Some of the world's top network engineers are engaged in a research effort that could lead to the most radical redesign of the Internet's underlying routing architecture since it was developed in the 1980s.
The IRTF (Internet Research Task Force) is searching for a new routing architecture that would improve the Internet's ability to scale to support potentially billions of new users in developing countries. The IRTF is a sister organisation of the Internet Engineering Task Force, one of the Internet's leading standards bodies.
Under debate by the IRTF is how the Internet's backbone routers operate. Owned by carriers and some large corporations and government agencies, these backbone routers run the Border Gateway Protocol (BGP) to exchange routing information across the many interconnected networks that form the Internet.
The BGP routing table is a master list of network destinations that is stored in backbone routers and is used to determine the best available path from one network to another. Experts are worried about explosive growth in the BGP routing table, which is straining the processing and memory requirements of the Internet's core routers.
Why BGP growth matters
BGP routing table growth is significant because it drives up carrier costs, experts say.
"What CIOs really care about is the cost of their Internet connections, and if the cost of the service providers goes up because the routing table becomes unwieldy, that will lead to incremental costs for everybody," says Tony Li, co-chair of the IRTF's Routing Research Group. "We're interested in avoiding that scenario."
Slowing routing table growth would provide other benefits to enterprise network operators, too. It would make it easier to split network traffic over multiple carriers in a process called multihoming.
"One of the major causes of routing table growth is due to the pervasive practice of site multihoming," says Lixia Zhang, co-chair of the Routing Research Group. "Multihoming substantially increases the number of global routing table entries, and the Routing Research Group is working toward decoupling multihoming from the global routing table growth."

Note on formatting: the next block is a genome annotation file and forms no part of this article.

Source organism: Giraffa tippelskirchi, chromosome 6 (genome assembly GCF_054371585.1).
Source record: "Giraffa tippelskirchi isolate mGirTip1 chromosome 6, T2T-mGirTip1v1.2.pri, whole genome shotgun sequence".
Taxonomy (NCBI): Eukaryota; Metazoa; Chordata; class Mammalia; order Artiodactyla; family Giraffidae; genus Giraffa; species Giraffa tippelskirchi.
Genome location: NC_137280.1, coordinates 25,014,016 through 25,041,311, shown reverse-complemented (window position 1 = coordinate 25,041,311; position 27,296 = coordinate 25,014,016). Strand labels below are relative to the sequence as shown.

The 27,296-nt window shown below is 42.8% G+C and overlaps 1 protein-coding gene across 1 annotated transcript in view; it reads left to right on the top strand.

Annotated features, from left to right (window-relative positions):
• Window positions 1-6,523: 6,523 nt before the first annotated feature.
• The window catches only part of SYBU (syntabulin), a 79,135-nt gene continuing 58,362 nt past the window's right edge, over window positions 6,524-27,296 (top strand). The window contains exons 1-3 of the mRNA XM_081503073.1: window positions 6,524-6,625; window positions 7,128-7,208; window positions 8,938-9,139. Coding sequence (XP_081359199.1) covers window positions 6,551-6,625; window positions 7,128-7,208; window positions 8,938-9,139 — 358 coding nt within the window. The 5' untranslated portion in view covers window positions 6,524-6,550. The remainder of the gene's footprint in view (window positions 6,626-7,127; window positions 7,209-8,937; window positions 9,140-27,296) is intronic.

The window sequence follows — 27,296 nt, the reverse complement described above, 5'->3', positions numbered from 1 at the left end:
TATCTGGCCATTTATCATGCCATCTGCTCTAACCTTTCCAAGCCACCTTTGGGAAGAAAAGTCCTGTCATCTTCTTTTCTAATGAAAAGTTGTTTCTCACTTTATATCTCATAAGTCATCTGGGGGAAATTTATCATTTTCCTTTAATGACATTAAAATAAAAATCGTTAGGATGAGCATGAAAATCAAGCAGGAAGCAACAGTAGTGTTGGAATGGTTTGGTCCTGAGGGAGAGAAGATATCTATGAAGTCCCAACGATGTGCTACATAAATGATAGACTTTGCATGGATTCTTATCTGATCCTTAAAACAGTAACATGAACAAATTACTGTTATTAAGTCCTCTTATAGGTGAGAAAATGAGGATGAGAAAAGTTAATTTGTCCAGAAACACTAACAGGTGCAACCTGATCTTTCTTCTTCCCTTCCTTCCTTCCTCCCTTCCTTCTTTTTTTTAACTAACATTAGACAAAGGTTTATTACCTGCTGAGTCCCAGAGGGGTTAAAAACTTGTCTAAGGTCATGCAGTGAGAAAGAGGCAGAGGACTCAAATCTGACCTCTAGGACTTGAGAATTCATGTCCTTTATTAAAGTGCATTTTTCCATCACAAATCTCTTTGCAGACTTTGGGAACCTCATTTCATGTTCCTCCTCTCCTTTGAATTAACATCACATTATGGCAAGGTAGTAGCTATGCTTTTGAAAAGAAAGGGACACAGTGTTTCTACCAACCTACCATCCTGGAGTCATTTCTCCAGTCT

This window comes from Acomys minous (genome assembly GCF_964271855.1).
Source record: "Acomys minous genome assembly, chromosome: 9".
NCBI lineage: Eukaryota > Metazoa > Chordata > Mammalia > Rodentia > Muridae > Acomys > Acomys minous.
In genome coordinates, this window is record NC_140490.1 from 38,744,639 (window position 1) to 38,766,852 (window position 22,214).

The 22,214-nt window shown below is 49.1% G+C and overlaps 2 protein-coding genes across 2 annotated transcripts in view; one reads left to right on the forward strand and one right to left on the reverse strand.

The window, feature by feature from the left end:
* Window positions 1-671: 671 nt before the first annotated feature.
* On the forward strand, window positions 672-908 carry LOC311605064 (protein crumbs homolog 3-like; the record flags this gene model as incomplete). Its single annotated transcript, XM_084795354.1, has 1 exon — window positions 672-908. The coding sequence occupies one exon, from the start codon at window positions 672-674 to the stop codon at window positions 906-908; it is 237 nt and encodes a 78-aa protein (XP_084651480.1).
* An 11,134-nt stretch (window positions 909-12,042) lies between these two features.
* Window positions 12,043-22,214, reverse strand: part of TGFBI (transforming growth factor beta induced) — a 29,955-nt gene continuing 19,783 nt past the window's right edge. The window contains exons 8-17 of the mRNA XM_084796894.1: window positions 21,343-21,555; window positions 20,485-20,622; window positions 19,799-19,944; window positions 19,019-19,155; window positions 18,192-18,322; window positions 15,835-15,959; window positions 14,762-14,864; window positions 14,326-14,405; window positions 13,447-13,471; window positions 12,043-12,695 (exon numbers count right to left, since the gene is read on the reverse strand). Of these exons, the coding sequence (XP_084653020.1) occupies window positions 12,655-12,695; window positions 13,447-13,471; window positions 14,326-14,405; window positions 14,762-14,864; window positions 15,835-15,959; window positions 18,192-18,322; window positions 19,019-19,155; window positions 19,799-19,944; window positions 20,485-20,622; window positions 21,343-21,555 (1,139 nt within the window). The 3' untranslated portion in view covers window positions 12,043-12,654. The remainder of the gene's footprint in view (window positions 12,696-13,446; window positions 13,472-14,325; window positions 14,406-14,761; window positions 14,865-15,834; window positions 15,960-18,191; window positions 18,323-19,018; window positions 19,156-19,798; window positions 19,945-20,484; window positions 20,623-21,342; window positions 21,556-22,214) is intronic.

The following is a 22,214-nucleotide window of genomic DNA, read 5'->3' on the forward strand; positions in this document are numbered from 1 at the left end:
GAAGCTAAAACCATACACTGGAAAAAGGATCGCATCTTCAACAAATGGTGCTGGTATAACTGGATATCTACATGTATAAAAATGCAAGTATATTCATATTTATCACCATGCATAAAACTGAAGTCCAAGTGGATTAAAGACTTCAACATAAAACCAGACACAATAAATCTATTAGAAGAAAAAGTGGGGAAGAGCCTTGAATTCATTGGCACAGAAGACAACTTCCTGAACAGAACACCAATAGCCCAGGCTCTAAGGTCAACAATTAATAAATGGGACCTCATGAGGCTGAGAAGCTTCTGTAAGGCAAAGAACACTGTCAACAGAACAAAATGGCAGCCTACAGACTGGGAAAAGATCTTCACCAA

Zhang says another benefit will be easier renumbering of networks when enterprises switch carriers.
"One of our design goals is to eliminate the need for corporations to renumber their networks when they change providers," she adds. "Renumbering is considered a very expensive and complex process."
Seeking a new router architecture
The IRTF's Routing Research Group has existed for many years, but it was rechartered six months ago to look at future routing architectures.
As a sign of how serious it was about revitalising its Routing Research Group, the IRTF in February replaced former chair, Swedish professor Avri Doria, with two high-profile experts: uber router designer Tony Li, who has worked at Cisco, Juniper and Procket and is now back at Cisco; and Lixia Zhang, a computer science professor at the University of California at Los Angeles.
Since the Routing Research Group was revitalised, dozens of network engineers and researchers from around the world have participated in its thrice-annual meetings and online discussions. Among the network equipment vendors and service providers involved in the debate are Cisco, Juniper, Ericsson, Alcatel-Lucent, Huawei, AT&T, BT and Arbor Networks.
"The new focus of the working group is to work on a possible routing architecture that includes new ways of addressing, new ways of doing routing for the global Internet," Li says. "The IP address has both the identification of the node and the location of the node. The question becomes: Can we separate the identification from the locator semantics, and can we still run an Internet with that kind of architecture?"
The IRTF's Routing Research Group is "the most radical rethinking of routing ever," says Geoff Huston, a BGP routing table expert and chief scientist at the Asia Pacific Network Information Centre in Brisbane, Australia. "Routing and addressing are entirely connected concepts. They're joined at the hip. We did a significant rethinking about addressing when we adopted IPv6 [an upgrade to the Internet's main communications protocol, IPv4]. Now some of those ideas are resurfacing inside routing. We're looking at why we are routing and what we are doing."
Huston says the IRTF's Routing Research Group is considering making " a very, very big change for the architecture of routers. It has massive effects on the assumptions made in many applications."